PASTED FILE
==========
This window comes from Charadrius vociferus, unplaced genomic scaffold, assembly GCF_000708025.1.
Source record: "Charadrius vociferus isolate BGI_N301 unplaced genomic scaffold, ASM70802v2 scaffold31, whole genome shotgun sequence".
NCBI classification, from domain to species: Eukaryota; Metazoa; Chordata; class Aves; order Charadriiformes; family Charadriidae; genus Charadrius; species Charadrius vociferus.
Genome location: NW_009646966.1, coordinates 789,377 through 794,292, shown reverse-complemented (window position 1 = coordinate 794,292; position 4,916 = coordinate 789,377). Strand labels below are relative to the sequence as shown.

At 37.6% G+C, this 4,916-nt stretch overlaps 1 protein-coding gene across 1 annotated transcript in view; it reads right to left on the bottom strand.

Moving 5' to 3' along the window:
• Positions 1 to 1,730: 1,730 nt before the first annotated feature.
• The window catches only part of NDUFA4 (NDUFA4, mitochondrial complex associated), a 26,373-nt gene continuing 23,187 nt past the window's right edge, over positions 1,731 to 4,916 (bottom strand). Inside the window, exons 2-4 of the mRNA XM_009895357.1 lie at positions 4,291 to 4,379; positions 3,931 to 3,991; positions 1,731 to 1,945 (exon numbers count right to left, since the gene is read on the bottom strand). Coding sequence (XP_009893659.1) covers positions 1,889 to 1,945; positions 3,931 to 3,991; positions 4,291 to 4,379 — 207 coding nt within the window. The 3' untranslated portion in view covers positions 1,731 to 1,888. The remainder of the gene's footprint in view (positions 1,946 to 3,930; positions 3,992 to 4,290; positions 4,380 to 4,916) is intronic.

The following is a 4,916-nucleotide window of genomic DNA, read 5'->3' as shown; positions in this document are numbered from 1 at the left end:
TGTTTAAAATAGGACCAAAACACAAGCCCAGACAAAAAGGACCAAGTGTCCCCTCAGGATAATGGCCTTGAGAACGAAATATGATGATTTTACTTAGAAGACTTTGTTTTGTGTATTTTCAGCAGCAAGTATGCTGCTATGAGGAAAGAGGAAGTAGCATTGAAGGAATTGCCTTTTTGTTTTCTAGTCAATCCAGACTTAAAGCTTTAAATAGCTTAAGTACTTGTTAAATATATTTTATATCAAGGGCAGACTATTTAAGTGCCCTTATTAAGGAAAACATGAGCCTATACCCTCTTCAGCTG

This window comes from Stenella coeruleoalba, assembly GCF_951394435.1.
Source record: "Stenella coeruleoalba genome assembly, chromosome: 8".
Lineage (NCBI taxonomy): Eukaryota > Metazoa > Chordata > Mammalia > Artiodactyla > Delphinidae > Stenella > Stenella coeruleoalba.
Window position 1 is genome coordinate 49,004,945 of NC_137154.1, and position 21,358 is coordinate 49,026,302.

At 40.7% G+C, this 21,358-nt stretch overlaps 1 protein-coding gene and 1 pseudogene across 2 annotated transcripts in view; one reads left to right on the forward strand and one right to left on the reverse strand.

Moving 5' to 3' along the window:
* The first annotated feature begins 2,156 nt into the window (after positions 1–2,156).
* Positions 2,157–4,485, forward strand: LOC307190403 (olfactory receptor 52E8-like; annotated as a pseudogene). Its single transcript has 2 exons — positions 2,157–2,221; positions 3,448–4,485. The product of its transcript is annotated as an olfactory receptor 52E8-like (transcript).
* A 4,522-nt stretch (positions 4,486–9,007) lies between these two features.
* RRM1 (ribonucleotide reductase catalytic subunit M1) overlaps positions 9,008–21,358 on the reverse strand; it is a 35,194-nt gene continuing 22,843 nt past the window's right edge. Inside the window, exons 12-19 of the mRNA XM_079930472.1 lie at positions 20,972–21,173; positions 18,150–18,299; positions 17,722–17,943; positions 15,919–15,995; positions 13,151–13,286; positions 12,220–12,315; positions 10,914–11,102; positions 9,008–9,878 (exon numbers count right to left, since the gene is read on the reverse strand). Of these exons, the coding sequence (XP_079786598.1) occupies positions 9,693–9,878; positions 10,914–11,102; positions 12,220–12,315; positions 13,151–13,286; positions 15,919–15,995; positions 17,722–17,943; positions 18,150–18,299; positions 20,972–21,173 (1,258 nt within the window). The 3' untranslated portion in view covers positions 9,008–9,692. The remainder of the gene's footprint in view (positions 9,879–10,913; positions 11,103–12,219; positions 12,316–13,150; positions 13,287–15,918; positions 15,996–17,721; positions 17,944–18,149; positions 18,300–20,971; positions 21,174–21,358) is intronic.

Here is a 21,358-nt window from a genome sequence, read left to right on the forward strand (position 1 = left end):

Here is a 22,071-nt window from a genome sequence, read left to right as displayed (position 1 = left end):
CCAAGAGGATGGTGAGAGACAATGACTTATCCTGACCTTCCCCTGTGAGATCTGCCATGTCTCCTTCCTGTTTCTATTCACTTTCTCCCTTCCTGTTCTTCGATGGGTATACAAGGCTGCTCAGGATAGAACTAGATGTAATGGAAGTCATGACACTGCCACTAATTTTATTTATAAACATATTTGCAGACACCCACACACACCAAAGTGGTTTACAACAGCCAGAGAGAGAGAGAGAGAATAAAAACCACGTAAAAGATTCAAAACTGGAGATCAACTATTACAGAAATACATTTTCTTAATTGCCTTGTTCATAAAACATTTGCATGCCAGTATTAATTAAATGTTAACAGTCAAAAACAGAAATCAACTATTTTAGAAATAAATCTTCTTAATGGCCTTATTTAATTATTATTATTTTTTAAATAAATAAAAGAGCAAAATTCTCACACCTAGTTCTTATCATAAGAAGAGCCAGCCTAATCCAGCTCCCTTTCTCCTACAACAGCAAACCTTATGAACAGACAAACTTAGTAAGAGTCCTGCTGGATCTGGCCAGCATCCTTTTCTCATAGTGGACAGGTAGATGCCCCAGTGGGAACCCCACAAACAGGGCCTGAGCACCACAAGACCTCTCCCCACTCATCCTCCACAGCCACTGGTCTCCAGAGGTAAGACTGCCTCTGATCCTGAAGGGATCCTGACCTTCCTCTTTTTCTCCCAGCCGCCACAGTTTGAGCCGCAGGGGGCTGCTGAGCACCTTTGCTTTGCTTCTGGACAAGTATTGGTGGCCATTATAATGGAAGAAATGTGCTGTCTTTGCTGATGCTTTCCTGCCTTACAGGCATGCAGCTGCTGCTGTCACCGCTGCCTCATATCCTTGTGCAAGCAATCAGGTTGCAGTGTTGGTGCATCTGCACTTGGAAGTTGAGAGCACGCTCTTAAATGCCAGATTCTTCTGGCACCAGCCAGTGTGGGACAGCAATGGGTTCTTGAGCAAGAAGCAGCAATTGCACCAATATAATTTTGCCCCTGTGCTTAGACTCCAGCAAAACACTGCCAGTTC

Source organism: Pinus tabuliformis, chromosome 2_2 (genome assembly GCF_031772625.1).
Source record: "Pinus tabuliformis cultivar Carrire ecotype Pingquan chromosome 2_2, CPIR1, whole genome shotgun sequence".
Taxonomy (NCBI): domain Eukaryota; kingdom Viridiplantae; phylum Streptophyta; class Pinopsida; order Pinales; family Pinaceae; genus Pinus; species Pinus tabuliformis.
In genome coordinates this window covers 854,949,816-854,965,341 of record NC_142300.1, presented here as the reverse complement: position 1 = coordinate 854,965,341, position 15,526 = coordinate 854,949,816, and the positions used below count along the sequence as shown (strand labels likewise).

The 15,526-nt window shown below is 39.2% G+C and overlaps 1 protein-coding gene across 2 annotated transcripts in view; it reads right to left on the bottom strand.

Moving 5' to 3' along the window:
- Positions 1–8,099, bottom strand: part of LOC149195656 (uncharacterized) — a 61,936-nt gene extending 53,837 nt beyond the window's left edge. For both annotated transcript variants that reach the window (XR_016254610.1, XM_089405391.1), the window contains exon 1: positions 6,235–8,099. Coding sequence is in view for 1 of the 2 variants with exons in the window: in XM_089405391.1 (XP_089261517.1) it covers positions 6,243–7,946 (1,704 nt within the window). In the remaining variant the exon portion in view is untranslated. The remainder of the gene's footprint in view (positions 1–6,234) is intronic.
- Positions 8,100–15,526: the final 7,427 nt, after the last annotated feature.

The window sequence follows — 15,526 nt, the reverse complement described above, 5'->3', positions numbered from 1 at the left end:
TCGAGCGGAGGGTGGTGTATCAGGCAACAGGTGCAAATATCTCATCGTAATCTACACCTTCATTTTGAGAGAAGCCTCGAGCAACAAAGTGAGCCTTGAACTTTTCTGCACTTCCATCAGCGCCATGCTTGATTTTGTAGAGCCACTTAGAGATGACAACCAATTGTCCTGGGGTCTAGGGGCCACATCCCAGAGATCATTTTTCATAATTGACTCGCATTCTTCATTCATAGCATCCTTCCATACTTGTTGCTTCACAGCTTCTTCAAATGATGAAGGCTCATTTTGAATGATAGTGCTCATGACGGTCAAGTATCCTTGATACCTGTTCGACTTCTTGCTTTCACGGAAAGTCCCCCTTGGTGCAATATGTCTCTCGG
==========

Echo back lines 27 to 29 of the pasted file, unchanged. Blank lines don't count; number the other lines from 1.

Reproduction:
In genome coordinates this window covers 854,949,816-854,965,341 of record NC_142300.1, presented here as the reverse complement: position 1 = coordinate 854,965,341, position 15,526 = coordinate 854,949,816, and the positions used below count along the sequence as shown (strand labels likewise).

The 15,526-nt window shown below is 39.2% G+C and overlaps 1 protein-coding gene across 2 annotated transcripts in view; it reads right to left on the bottom strand.

Moving 5' to 3' along the window: